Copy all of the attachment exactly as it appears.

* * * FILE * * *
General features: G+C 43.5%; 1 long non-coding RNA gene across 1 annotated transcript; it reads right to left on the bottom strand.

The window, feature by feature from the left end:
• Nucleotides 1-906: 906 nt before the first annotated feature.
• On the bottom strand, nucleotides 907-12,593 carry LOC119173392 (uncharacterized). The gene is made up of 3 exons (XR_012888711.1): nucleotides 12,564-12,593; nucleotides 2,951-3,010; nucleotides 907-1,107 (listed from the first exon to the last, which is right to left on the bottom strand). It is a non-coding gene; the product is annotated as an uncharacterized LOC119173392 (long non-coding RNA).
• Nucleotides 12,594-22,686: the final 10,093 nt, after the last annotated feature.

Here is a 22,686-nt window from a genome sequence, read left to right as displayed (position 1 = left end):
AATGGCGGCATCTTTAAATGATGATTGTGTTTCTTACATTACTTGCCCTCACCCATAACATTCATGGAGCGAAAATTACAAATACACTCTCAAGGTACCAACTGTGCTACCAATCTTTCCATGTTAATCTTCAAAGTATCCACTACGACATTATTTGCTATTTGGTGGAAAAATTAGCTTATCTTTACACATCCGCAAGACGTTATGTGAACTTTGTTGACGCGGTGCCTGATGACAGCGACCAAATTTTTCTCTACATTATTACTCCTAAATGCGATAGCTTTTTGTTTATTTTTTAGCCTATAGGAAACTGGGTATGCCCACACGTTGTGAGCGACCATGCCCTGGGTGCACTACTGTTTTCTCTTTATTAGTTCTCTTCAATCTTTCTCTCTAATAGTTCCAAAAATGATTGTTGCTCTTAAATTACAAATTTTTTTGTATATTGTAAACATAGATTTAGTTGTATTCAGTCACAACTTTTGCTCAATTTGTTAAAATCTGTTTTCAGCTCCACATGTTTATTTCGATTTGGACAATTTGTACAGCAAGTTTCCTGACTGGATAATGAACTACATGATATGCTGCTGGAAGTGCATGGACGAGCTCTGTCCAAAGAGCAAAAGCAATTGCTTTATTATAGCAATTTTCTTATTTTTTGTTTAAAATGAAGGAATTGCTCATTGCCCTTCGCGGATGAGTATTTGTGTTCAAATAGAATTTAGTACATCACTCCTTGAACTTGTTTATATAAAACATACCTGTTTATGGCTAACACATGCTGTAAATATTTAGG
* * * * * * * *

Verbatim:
General features: G+C 43.5%; 1 long non-coding RNA gene across 1 annotated transcript; it reads right to left on the bottom strand.

The window, feature by feature from the left end:
• Nucleotides 1-906: 906 nt before the first annotated feature.
• On the bottom strand, nucleotides 907-12,593 carry LOC119173392 (uncharacterized). The gene is made up of 3 exons (XR_012888711.1): nucleotides 12,564-12,593; nucleotides 2,951-3,010; nucleotides 907-1,107 (listed from the first exon to the last, which is right to left on the bottom strand). It is a non-coding gene; the product is annotated as an uncharacterized LOC119173392 (long non-coding RNA).
• Nucleotides 12,594-22,686: the final 10,093 nt, after the last annotated feature.

Here is a 22,686-nt window from a genome sequence, read left to right as displayed (position 1 = left end):
AATGGCGGCATCTTTAAATGATGATTGTGTTTCTTACATTACTTGCCCTCACCCATAACATTCATGGAGCGAAAATTACAAATACACTCTCAAGGTACCAACTGTGCTACCAATCTTTCCATGTTAATCTTCAAAGTATCCACTACGACATTATTTGCTATTTGGTGGAAAAATTAGCTTATCTTTACACATCCGCAAGACGTTATGTGAACTTTGTTGACGCGGTGCCTGATGACAGCGACCAAATTTTTCTCTACATTATTACTCCTAAATGCGATAGCTTTTTGTTTATTTTTTAGCCTATAGGAAACTGGGTATGCCCACACGTTGTGAGCGACCATGCCCTGGGTGCACTACTGTTTTCTCTTTATTAGTTCTCTTCAATCTTTCTCTCTAATAGTTCCAAAAATGATTGTTGCTCTTAAATTACAAATTTTTTTGTATATTGTAAACATAGATTTAGTTGTATTCAGTCACAACTTTTGCTCAATTTGTTAAAATCTGTTTTCAGCTCCACATGTTTATTTCGATTTGGACAATTTGTACAGCAAGTTTCCTGACTGGATAATGAACTACATGATATGCTGCTGGAAGTGCATGGACGAGCTCTGTCCAAAGAGCAAAAGCAATTGCTTTATTATAGCAATTTTCTTATTTTTTGTTTAAAATGAAGGAATTGCTCATTGCCCTTCGCGGATGAGTATTTGTGTTCAAATAGAATTTAGTACATCACTCCTTGAACTTGTTTATATAAAACATACCTGTTTATGGCTAACACATGCTGTAAATATTTAGG